George Monk has seen a lot in his life. 

Born in Monkstown, Placentia Bay, he has lived through two world wars and 12 Newfoundland premiers. 

On Wednesday, he celebrated his 106th birthday.

Monk was a logger in his working days, taking over the family sawmill in his hometown. He retired in 1973 and moved to Clarenville. 

His earliest memories are about the Salvation Army and his faith.

"One of the earlier things I can think about was when I was converted. I wasn't very big," Monk said as he celebrated his latest birthday.

He married his sweetheart, Eva, who he adored for 75 years of marriage until her passing 10 years ago. Together, the couple had five children, 18 grandchildren, 11 great-grandchildren, and eight great-great grandchildren. 

Mild man with good heart

Many of his family and friends gathered on Wednesday to celebrate Monk's monumental birthday at the Clarenville Retirement Home. 

George Monk's cake

This is one of the two cakes George Monk's family had to celebrate his 106th birthday (Melissa Tobin/CBC)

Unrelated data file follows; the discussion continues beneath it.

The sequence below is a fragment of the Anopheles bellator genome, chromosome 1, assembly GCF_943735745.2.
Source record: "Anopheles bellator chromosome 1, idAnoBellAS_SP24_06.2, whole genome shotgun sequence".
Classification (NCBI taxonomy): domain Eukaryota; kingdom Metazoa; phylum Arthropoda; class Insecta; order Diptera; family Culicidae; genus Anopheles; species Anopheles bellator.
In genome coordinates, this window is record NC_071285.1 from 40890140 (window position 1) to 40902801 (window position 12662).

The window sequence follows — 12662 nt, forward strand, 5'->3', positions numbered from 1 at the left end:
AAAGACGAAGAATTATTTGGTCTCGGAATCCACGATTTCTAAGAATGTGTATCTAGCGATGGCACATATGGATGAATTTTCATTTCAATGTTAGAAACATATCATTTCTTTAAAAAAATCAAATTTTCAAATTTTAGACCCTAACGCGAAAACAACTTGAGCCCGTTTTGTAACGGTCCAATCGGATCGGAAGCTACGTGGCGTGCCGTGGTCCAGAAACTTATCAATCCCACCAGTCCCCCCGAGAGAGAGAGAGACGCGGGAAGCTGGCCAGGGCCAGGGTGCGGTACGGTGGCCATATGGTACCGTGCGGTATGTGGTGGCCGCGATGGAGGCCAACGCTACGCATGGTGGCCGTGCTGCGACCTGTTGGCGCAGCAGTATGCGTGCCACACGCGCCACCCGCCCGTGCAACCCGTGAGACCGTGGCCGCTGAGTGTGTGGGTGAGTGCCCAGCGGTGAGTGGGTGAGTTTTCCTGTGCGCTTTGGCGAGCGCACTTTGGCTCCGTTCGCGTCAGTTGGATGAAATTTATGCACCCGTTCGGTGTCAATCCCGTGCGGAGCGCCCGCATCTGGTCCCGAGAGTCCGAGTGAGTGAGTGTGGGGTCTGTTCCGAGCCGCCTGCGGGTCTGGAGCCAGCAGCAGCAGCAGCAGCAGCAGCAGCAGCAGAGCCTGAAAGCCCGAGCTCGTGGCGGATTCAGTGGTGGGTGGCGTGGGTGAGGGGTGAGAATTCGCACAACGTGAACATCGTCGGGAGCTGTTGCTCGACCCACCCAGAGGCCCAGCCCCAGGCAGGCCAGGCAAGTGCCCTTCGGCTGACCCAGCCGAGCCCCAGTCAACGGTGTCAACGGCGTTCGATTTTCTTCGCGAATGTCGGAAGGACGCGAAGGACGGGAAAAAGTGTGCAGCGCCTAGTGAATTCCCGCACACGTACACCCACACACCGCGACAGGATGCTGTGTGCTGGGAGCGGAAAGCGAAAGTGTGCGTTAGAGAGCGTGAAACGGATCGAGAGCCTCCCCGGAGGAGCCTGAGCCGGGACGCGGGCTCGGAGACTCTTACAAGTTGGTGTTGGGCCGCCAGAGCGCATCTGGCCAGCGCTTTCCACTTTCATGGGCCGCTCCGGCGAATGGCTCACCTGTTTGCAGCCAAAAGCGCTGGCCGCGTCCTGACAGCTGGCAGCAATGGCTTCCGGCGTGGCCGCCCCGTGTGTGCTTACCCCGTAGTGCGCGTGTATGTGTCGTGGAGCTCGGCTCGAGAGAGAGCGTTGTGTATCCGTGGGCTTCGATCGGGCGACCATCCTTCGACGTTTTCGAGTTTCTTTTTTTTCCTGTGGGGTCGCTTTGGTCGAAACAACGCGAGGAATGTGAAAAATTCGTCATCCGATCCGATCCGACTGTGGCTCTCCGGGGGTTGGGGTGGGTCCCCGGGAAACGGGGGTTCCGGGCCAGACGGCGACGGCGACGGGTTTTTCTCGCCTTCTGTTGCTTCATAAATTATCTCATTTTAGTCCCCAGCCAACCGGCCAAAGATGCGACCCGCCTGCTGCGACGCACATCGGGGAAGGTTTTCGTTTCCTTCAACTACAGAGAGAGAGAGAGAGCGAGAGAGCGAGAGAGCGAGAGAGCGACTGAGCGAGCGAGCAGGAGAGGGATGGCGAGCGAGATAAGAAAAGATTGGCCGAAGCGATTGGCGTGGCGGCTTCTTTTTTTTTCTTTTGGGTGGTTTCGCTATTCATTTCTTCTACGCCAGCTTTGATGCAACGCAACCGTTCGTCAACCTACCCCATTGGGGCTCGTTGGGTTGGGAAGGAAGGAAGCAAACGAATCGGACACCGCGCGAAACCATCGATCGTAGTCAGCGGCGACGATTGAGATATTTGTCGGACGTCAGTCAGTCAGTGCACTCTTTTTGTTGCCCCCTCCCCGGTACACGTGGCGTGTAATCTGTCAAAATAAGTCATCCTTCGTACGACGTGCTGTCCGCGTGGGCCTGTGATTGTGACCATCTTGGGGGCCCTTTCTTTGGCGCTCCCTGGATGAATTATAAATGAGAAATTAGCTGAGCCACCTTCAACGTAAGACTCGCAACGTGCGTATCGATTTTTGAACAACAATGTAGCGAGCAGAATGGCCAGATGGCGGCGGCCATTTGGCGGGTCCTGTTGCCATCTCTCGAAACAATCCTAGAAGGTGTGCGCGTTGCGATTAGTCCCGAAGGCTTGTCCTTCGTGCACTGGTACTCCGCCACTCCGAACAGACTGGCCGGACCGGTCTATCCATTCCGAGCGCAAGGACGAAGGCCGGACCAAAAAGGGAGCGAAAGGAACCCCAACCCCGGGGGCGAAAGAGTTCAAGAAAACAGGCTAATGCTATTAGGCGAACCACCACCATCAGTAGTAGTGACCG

"Dad was a very mild man. He cared for everybody," said Myrtle Snook, one of his daughters. 

"When the people used to come in boats in Monkstown, he would go down and they would get up on the wharf and he said 'Now, my son, come on up and have a cup of tea.' A good many times I sat to the table, I did not know who was in front of me, " Snook said. 

Myrtle Snook and George Monk

Myrtle Snook is one of George Monk's five children. She says her father is a mild man and always had a kind heart. (Melissa Tobin/CBC)

Joe Monk, the only son in the family, said his friends all joke that he will outlast them because of his genes. He is proud to see his father happy and healthy. 

"It's not too many that gets the pleasure of [turning 106] and for him to maintain the health that he still has. He was never sick that I remember, maybe the scattered flu."

'Trust in the blessed master'

And what does George Monk credit for his good health at an old age?

"He said one time what keeps him healthy is hard work and eating fat pork. But back in those days you had no computers, you had to walk. You had to wear it all off. And he said 'by putting my trust in the blessed master,'" said his son.